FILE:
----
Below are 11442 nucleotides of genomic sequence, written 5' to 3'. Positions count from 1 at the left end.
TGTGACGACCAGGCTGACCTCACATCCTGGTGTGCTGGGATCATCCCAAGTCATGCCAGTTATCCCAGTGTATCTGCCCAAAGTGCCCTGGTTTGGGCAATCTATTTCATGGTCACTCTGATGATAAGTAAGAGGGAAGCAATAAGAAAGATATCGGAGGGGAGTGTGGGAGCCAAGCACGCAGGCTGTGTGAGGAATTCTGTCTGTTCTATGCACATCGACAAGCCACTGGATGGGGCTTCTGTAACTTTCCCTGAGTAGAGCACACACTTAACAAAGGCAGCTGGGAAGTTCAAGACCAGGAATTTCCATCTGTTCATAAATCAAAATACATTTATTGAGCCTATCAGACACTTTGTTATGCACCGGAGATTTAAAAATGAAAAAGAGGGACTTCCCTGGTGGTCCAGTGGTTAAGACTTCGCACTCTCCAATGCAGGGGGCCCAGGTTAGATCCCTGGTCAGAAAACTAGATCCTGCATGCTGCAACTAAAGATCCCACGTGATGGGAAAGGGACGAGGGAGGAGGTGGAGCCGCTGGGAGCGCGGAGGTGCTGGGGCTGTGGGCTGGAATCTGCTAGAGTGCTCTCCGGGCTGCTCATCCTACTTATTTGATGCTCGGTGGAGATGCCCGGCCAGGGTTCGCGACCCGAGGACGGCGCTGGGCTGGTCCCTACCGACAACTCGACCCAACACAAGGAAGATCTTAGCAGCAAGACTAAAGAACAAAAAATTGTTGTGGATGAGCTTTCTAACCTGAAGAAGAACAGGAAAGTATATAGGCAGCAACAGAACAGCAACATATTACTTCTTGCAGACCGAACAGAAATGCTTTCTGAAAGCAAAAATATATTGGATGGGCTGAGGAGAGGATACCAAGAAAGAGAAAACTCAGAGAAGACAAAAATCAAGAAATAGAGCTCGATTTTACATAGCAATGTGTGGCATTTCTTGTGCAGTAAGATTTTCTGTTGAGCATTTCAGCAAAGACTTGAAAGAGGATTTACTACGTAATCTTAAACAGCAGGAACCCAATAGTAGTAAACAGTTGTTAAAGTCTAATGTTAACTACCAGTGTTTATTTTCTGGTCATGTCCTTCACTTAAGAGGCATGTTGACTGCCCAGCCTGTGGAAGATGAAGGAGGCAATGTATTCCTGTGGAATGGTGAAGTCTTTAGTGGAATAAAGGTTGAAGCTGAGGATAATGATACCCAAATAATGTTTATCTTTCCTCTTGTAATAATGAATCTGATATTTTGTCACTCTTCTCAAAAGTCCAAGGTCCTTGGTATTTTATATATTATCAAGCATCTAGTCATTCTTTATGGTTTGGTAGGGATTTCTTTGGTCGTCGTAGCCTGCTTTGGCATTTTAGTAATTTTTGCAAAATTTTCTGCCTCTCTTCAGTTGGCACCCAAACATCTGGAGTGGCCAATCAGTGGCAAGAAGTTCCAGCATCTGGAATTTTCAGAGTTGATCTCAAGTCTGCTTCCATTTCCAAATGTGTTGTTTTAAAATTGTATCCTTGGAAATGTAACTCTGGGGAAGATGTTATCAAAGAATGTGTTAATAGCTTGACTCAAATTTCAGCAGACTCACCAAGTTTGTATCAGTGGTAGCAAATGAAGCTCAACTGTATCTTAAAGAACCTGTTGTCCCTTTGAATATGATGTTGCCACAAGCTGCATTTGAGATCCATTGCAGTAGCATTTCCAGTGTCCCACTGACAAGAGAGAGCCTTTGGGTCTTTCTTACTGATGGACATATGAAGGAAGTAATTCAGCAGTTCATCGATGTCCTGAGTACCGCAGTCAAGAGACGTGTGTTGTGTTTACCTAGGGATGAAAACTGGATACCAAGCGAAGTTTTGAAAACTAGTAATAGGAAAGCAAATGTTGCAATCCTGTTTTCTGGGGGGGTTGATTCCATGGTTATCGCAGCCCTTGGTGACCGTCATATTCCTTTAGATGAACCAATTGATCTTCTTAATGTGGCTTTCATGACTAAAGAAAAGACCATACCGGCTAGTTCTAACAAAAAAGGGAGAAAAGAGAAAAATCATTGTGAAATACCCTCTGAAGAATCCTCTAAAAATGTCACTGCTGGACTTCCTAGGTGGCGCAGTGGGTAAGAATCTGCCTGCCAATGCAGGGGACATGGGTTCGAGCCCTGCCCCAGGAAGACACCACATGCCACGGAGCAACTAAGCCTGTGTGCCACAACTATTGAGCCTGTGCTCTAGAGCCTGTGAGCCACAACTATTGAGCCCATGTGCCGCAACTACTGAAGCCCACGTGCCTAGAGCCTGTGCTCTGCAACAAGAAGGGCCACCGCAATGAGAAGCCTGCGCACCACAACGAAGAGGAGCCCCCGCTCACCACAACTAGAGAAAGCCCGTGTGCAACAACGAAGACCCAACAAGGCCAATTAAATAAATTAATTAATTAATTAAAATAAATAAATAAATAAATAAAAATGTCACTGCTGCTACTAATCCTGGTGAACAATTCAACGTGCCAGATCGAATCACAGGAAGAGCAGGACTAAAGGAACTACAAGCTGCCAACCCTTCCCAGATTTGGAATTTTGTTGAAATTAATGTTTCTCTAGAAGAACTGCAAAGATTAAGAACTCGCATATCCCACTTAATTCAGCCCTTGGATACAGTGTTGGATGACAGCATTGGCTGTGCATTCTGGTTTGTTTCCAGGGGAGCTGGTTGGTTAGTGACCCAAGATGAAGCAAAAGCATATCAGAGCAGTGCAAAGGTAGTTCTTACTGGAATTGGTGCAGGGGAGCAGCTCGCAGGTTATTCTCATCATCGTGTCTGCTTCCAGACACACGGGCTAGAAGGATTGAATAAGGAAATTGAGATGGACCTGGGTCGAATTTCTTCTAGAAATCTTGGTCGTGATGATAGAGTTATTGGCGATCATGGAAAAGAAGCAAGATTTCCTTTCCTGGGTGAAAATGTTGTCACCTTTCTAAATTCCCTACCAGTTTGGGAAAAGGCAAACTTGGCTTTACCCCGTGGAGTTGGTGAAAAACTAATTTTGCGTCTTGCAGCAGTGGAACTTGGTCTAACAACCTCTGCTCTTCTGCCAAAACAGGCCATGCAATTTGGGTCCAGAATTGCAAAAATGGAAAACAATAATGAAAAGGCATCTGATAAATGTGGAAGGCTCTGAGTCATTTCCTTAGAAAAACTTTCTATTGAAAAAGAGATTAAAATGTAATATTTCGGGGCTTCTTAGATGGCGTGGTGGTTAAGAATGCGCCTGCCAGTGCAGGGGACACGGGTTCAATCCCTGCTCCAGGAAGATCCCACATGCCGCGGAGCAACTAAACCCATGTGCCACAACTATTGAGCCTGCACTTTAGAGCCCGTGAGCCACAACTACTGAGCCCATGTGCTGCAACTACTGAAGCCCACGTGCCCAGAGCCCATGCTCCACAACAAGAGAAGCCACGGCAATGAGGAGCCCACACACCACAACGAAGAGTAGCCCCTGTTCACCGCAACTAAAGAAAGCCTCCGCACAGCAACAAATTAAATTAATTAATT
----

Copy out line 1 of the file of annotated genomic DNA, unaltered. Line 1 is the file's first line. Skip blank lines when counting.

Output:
Below are 11442 nucleotides of genomic sequence, written 5' to 3'. Positions count from 1 at the left end.